Article

Long-term intellectual and behavioral outcomes of children with febrile convulsions.

Department of Paediatrics, Addenbrooke's Hospital, Cambridge, United Kingdom.
New England Journal of Medicine (Impact Factor: 51.66). 07/1998; 338(24):1723-8. DOI: 10.1056/NEJM199806113382403
Source: PubMed

ABSTRACT Hospital-based studies have reported that children with febrile convulsions have subsequent mental retardation and behavior problems. In contrast, population-based studies have reported a better outcome.
We identified 398 children with febrile convulsions among 14,676 children enrolled in the Child Health and Education Study, a national population-based study in the United Kingdom of children born in one week in April 1970. The children were comprehensively assessed at the age of 10. After excluding 16 children who had neurodevelopmental problems before their first febrile convulsion and 1 child whose case was atypical, we studied 381 children, 287 with simple febrile convulsions and 94 with complex febrile convulsions. We compared them with the rest of the cohort using measures of academic progress, intelligence, and behavior that included questionnaires, standardized tests, and formal tests.
At the 10-year assessment, only 4 of 102 measures of academic progress, intelligence, and behavior differed significantly between the entire group of children with febrile convulsions and the group without febrile convulsions -- no more than would be expected by chance. Similar results were found when children with simple febrile convulsions and those with complex febrile convulsions were analyzed separately. The children with recurrent episodes of febrile convulsions had outcomes similar to those of the children with only one episode each. Special schooling was required for more children who had febrile convulsions in the first year of life than for those who had had them later in life (5 of 67, or 7.5 percent, vs. 4 of 265, or 1.5 percent; P=0.02), but these numbers were small.
Children who had febrile convulsions performed as well as other children in terms of their academic progress, intellect, and behavior at 10 years of age.

0 Bookmarks
 · 
62 Views
  • [Show abstract] [Hide abstract]
    ABSTRACT: Temporal lobe epilepsy (TLE) and hippocampal sclerosis (HS) commonly arise following early-life long seizures, and especially febrile status epilepticus (FSE). However, there are major gaps in our knowledge regarding the causal relationships of FSE, TLE, HS and cognitive disturbances that hamper diagnosis, biomarker development and prevention. The critical questions include: What is the true probability of developing TLE after FSE? Are there predictive markers for those at risk? A fundamental question is whether FSE is simply a marker of individuals who are destined to develop TLE, or if FSE contributes to the risk of developing TLE. If FSE does contribute to epileptogenesis, then does this happen only in the setting of a predisposed brain? These questions are addressed within this review, using information gleaned over the past two decades from clinical studies as well as animal models.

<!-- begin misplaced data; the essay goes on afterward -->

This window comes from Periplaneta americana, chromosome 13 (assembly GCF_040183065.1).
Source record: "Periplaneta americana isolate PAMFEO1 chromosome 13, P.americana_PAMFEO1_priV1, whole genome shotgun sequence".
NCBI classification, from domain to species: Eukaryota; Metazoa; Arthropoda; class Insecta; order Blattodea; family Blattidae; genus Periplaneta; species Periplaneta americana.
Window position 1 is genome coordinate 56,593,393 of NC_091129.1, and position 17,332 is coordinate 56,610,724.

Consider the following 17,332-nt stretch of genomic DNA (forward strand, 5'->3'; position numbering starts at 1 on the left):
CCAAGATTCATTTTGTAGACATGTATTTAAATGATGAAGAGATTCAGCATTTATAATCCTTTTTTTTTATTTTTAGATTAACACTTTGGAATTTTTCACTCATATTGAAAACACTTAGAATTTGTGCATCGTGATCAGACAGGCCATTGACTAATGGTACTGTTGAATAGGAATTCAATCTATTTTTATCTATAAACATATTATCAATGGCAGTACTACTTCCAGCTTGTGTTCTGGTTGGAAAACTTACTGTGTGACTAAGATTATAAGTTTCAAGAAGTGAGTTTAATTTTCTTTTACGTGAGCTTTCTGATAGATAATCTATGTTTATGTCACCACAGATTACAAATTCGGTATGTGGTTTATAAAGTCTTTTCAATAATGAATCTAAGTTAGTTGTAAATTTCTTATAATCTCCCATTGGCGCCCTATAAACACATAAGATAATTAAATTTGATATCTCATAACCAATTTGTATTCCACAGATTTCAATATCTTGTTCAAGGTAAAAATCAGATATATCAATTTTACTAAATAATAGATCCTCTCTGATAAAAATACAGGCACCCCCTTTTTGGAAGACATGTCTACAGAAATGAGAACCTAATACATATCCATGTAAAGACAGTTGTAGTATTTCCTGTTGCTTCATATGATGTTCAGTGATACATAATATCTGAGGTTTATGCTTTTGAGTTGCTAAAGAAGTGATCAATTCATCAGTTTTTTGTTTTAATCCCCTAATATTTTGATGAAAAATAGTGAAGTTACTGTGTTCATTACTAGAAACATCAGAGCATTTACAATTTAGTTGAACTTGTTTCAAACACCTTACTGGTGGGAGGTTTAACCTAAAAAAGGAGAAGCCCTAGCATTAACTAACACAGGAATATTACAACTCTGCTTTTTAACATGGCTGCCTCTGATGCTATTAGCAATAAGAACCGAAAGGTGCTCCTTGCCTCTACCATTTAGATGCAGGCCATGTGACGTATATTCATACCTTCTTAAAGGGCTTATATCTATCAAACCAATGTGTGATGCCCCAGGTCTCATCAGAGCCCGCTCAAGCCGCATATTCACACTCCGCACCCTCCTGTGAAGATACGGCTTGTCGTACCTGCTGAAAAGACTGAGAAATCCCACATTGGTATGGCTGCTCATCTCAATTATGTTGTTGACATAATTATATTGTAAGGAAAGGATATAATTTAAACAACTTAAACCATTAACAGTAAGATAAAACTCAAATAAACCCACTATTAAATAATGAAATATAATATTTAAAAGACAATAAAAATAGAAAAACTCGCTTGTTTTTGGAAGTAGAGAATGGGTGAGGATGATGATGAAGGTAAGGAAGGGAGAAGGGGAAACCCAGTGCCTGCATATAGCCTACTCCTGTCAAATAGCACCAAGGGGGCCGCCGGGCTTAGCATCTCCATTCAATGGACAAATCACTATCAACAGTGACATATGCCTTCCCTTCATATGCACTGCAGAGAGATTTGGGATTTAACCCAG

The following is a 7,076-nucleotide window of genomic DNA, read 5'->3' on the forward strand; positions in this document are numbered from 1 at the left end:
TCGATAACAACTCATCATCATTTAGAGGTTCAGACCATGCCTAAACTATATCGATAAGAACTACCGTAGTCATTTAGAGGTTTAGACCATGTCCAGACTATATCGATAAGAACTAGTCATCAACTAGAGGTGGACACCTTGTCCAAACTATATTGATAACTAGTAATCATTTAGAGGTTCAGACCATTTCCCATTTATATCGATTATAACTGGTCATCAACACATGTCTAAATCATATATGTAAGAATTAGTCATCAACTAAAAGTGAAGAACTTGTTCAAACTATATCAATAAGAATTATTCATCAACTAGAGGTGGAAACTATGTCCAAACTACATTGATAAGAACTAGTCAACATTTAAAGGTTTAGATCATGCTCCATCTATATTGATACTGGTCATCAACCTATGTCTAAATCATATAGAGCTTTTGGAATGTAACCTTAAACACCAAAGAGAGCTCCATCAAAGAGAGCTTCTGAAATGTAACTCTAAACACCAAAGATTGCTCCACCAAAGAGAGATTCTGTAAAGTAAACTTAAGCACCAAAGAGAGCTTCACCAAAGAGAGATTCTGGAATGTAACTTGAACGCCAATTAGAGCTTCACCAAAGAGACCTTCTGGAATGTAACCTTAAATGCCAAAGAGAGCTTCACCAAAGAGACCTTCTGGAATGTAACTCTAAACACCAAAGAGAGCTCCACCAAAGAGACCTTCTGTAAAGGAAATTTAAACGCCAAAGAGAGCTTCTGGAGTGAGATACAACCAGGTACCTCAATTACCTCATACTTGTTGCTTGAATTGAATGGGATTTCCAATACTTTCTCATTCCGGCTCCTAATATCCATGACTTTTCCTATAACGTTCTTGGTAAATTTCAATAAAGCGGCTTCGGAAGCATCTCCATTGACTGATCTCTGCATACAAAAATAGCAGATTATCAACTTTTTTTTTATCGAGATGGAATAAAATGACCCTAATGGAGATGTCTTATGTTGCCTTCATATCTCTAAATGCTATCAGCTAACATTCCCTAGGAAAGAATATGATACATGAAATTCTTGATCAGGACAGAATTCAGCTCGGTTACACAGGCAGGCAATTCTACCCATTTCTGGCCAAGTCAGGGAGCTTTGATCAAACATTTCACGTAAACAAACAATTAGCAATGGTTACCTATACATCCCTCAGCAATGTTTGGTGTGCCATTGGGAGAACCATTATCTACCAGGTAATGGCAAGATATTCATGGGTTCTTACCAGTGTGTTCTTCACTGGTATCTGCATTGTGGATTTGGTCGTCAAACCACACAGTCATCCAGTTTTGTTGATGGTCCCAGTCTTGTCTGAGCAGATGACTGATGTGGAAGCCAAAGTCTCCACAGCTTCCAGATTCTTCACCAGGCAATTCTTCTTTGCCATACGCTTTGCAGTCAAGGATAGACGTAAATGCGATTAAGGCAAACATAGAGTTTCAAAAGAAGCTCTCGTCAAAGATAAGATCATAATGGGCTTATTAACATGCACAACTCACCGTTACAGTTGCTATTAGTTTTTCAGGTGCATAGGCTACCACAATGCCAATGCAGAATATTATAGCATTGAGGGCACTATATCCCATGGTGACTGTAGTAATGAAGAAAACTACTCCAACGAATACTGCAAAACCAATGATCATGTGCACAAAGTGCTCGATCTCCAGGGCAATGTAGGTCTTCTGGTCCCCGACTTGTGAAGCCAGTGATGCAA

Journal of the American Society for Experimental NeuroTherapeutics 03/2014; · 5.38 Impact Factor
  • Source
    [Show abstract] [Hide abstract]
    ABSTRACT: It has been documented that anteromedial temporal lobe dysfunction can cause impairment in emotional intelligence. In particular, medial temporal lobe epilepsy (MTLE) is associated with disorders in emotion recognition from facial expressions. About one-third of patients with MTLE experienced febrile seizures (FSs) during childhood. In the present study, we investigated facial emotion recognition ability in a group of 38 school-aged children with antecedent FSs and in an age- and sex-matched control group. Children with abnormal general visuoperceptual abilities were excluded. Children with FSs showed lower recognition scores versus controls in both matching (28.64 vs 33.47; p<.0001) and labeling (21.25 vs 23.03; p=.001) facial emotions. Our findings support the hypothesis that FSs can be associated during childhood with a dysfunction within the neural network subserving the processing of facial expressions of the basic emotions.
    Epilepsy & Behavior 08/2013; 29(1):211-216. · 1.84 Impact Factor
  • [Show abstract] [Hide abstract]
    ABSTRACT: To determine whether first febrile seizure (FS) has detrimental effects on development, 159 children (aged 6months to 5years) with FS were compared to 142 controls on measures of cognition, motor ability, and adaptive behavior. Participants were identified through the emergency department in an urban, low-income community. Children were evaluated within one month of the ED visit and one year later, and difference in performance over one year was examined. Performance did not differ between cases and controls on measures of cognition (baseline: p=0.5, one year: p=0.2, change over time: p=0.1) or motor skills (baseline: p=0.9, one year: p=0.7, change over time, p=0.6). The adaptive behavior composite score did not differ by FS case status at baseline (p=0.2) or one year later (p=0.6); however, between-group differences over time approached significance (p=0.05). Findings support the idea that first FS does not pose developmental or behavioral consequences in a low socioeconomic environment.
    Epilepsy & Behavior 05/2013; 28(1):83-87. · 1.84 Impact Factor